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A sermon delivered by Joel Snider, Pastor of First Baptist Church, Rome, Ga., on June 20, 2010.
 
Isaiah 55:1-3, 8-13

 

 

Morning Prayer:

  Our Father who art in heaven, we thank you that this is one of the ways that you have revealed yourself to us.  Forgive us if we ever stoop to think that you are like those of us who are fathers.  Rather stretch us to see that each of us, male and female, parent and childless, each of us, are called to reflect the perfection of your character in this          world.  Teach us each to be wise so that we can sort through the competing claims and the various solutions offered by the world to our problems.  Teach us to be patient that we might bear with challenging people and circumstances that seem to go on without end.  Teach us to be firm in our convictions and courageous in the stances we take, particularly when those things are unpopular.  Teach us to be responsible.  Teach             us not to look for another to fulfill our duties.  We pray that you would teach us to be pure in heart, to thirst after righteousness so that we might be an example to each and all that observe our lives.  Undergird us with your spirit.  Empower us with your strength.  We ask it in Christ’s name.  Amen.

 

Meditation Text:

      We are speaking of God, what marvel if thou do not comprehend?  For if thou     comprehend, he is not God.

 

                                                 —Augustine of Hippo

 

 

 

                                   

Like many of you, I do enjoy sports, but if we are truthful, some sports that we watch on TV are rather brutal.  They have changed hockey so that people wear helmets, mouthpieces, and face guards, but all of us can remember times we have seen hockey players without their false teeth, and we have seen the scars from where they have been slammed into the boards.

 

Of course, football is akin to religion in the South but, again being honest, if you watch many games, sometimes you just have to wonder how people get up after a particular incident on the football field.  I think we are all shocked when someone has a life-changing injury in football, but really we should probably be shocked that they don’t have them more often.  It is a brutal sport.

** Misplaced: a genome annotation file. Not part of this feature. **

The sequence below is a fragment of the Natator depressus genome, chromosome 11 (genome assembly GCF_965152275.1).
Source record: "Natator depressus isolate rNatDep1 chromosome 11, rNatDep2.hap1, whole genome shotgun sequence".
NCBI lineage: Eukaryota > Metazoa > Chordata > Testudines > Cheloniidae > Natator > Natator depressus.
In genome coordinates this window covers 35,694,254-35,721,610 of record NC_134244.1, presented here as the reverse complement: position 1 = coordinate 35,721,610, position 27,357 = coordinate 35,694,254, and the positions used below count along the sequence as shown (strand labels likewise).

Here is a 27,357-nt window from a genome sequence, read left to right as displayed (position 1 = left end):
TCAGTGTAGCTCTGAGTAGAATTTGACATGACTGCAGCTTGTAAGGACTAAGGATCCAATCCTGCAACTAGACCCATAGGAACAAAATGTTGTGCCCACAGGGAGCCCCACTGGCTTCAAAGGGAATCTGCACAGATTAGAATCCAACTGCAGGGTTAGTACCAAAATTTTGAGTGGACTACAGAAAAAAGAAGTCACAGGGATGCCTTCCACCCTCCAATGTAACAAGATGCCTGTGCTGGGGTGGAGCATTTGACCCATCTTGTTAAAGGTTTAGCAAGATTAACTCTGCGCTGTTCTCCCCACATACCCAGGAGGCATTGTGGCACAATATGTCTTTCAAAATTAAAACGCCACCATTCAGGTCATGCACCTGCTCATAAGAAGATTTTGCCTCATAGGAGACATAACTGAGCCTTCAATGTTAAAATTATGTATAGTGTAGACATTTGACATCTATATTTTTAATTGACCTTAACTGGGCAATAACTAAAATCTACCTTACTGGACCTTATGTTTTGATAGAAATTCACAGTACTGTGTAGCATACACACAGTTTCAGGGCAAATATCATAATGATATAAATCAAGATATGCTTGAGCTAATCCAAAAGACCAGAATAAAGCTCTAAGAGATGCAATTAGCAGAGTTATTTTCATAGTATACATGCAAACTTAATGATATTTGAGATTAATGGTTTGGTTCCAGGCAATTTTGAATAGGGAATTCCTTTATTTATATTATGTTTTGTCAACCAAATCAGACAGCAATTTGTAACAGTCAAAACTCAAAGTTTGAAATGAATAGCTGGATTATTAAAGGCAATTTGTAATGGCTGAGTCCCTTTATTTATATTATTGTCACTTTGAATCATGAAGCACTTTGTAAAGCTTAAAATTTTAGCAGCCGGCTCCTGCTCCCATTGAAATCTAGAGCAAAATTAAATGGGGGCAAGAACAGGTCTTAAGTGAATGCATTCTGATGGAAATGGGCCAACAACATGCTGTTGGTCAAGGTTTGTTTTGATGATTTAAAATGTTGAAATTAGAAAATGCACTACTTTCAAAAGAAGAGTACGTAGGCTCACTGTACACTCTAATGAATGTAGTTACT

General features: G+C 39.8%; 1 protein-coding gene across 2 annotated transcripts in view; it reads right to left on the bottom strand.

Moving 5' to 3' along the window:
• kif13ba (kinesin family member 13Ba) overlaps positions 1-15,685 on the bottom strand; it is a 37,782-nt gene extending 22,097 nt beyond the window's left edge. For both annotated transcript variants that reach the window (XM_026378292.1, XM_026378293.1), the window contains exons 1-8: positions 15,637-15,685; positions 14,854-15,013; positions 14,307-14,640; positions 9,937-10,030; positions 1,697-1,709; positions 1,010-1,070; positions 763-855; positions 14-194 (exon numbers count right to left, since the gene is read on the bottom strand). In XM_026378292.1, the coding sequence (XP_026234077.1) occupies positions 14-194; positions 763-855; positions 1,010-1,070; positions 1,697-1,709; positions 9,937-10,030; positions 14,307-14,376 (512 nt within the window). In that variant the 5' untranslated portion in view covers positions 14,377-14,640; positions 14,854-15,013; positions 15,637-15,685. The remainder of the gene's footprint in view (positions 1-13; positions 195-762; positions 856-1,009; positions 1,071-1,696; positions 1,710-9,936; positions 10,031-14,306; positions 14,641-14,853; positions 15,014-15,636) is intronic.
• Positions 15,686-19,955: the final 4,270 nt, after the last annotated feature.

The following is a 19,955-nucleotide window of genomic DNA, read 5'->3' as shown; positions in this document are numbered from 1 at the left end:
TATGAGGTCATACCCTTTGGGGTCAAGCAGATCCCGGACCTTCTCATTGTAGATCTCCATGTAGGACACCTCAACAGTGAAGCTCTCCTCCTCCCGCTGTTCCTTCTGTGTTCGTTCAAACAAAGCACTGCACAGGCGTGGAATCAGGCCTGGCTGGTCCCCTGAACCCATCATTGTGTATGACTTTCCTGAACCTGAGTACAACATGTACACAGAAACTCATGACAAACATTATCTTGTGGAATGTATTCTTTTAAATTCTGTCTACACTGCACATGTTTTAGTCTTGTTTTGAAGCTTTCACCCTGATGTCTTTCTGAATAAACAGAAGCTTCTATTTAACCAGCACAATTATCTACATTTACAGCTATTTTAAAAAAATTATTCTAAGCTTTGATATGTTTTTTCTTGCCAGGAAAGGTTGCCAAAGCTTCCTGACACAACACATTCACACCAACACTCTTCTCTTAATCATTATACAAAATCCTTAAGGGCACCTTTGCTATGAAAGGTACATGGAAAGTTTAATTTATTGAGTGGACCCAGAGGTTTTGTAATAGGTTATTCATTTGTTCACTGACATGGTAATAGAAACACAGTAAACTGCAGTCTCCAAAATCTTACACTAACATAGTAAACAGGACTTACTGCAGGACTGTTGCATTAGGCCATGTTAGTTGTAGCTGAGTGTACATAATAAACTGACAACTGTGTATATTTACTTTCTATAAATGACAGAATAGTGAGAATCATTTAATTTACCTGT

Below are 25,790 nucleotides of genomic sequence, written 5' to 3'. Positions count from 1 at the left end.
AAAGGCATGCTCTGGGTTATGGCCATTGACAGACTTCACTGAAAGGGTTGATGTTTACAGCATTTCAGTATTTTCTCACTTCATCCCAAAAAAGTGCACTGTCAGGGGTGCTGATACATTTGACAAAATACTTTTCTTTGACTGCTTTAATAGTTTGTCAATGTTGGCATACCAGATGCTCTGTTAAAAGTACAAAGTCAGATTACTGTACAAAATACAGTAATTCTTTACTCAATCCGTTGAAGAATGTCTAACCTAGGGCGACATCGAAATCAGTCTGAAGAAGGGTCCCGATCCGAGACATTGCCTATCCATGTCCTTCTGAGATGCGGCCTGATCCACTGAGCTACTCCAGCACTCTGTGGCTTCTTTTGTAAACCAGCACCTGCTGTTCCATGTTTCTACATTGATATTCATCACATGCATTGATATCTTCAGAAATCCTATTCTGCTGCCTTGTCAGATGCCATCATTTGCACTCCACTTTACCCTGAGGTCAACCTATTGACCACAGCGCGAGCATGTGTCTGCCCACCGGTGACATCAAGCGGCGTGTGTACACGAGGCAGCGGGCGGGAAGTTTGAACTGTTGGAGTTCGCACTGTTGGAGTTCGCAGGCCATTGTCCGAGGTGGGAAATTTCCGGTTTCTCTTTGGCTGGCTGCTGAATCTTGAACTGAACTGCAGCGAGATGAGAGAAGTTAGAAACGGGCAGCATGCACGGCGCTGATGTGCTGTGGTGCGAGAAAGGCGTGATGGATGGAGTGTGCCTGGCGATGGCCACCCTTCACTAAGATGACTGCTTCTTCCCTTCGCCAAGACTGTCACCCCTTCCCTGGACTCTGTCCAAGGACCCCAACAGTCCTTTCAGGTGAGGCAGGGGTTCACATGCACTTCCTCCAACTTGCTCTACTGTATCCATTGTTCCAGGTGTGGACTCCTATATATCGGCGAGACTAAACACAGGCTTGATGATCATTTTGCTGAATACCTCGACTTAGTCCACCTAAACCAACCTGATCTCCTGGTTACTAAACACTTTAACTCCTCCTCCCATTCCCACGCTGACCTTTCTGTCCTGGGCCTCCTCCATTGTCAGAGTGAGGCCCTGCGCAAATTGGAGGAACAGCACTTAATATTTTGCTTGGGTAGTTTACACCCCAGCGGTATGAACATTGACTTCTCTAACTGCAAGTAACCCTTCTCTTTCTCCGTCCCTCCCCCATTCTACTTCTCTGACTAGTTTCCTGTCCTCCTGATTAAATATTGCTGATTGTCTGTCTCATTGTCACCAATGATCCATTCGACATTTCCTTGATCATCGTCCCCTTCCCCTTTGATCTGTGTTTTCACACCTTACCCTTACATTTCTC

Then comes the latest phenomenon which is ultimate fighting.  I have to confess that is one I do not watch.  If you watch boxing in slow motion, that is bad enough.  But now we have the cage fights.  Is there another word besides brutal?  It is just absolutely brutal. 

 

If we compare the things we watch in sports to the things that were sports in Roman times, our sports look like Vacation Bible School.  We have all seen Russell Crowe in Gladiator.  While that is a significantly better choreographed image of what happened in the Coliseum, those were the kinds of things that took place.  People did live and die by the sword and with wild animals in the Roman Coliseum. 

 

The point of this is that we have this false notion that in the times in which the Bible was written, from Old Testament to New Testament,  it was a simpler, gentler time.  When Jesus tells us things like, “Turn the other cheek,” it was more possible to turn the other cheek in Bible times than in our time.  We think about how impractical it is today.  You just really cannot expect people to live like this.  But the truth is it was actually more difficult in the times in which the prophets spoke and Jesus walked upon the earth in the First Century.  It was more difficult to live the way we are taught in scripture than it is today.  Sports are just the tip of the iceberg. 

 

We complain about taxes.  I don’t like taxes and I am sure you don’t like takes.  That is a good conversation piece politically today, but the truth is our taxes are nothing compared to the way taxes were collected in Bible times.  It was pure extortion, and there were people who were literally taxed to death.  Things were taken from them and they were obliged to give to government and province in such a way that they had nothing left and they literally starved to death.

 

Of course, we are thinking about the world that brought us crucifixion.  Crucifixion was as much a deterrent to future criminals as it was a punishment for those who were being executed.  We think that, in some way, the world of Isaiah, Jeremiah or Jesus was this place where it was so much easier to live according to the ideals that God puts forth to us in Scripture.